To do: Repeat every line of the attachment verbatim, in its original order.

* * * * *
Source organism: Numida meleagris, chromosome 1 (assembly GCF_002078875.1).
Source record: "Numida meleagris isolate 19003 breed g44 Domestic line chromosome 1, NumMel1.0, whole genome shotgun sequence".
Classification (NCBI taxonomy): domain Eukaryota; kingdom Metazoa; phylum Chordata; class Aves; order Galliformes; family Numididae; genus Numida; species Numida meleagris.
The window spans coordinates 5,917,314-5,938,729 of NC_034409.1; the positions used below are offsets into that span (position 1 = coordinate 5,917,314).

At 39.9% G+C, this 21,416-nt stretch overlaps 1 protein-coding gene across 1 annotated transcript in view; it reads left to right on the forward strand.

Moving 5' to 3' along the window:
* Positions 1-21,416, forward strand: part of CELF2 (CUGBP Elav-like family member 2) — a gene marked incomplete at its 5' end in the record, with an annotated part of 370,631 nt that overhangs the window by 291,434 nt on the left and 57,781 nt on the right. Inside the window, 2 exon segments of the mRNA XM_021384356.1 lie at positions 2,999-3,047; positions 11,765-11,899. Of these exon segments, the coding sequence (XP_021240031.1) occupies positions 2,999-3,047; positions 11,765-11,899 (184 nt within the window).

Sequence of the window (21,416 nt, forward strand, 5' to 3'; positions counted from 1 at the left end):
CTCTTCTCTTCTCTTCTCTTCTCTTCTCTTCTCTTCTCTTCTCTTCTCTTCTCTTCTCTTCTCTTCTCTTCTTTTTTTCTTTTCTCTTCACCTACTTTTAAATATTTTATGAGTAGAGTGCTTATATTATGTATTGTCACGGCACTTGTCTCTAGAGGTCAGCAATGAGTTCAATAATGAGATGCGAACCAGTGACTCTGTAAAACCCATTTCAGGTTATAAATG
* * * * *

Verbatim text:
Source organism: Numida meleagris, chromosome 1 (assembly GCF_002078875.1).
Source record: "Numida meleagris isolate 19003 breed g44 Domestic line chromosome 1, NumMel1.0, whole genome shotgun sequence".
Classification (NCBI taxonomy): domain Eukaryota; kingdom Metazoa; phylum Chordata; class Aves; order Galliformes; family Numididae; genus Numida; species Numida meleagris.
The window spans coordinates 5,917,314-5,938,729 of NC_034409.1; the positions used below are offsets into that span (position 1 = coordinate 5,917,314).

At 39.9% G+C, this 21,416-nt stretch overlaps 1 protein-coding gene across 1 annotated transcript in view; it reads left to right on the forward strand.

Moving 5' to 3' along the window:
* Positions 1-21,416, forward strand: part of CELF2 (CUGBP Elav-like family member 2) — a gene marked incomplete at its 5' end in the record, with an annotated part of 370,631 nt that overhangs the window by 291,434 nt on the left and 57,781 nt on the right. Inside the window, 2 exon segments of the mRNA XM_021384356.1 lie at positions 2,999-3,047; positions 11,765-11,899. Of these exon segments, the coding sequence (XP_021240031.1) occupies positions 2,999-3,047; positions 11,765-11,899 (184 nt within the window).

Sequence of the window (21,416 nt, forward strand, 5' to 3'; positions counted from 1 at the left end):
CTCTTCTCTTCTCTTCTCTTCTCTTCTCTTCTCTTCTCTTCTCTTCTCTTCTCTTCTCTTCTCTTCTCTTCTTTTTTTCTTTTCTCTTCACCTACTTTTAAATATTTTATGAGTAGAGTGCTTATATTATGTATTGTCACGGCACTTGTCTCTAGAGGTCAGCAATGAGTTCAATAATGAGATGCGAACCAGTGACTCTGTAAAACCCATTTCAGGTTATAAATG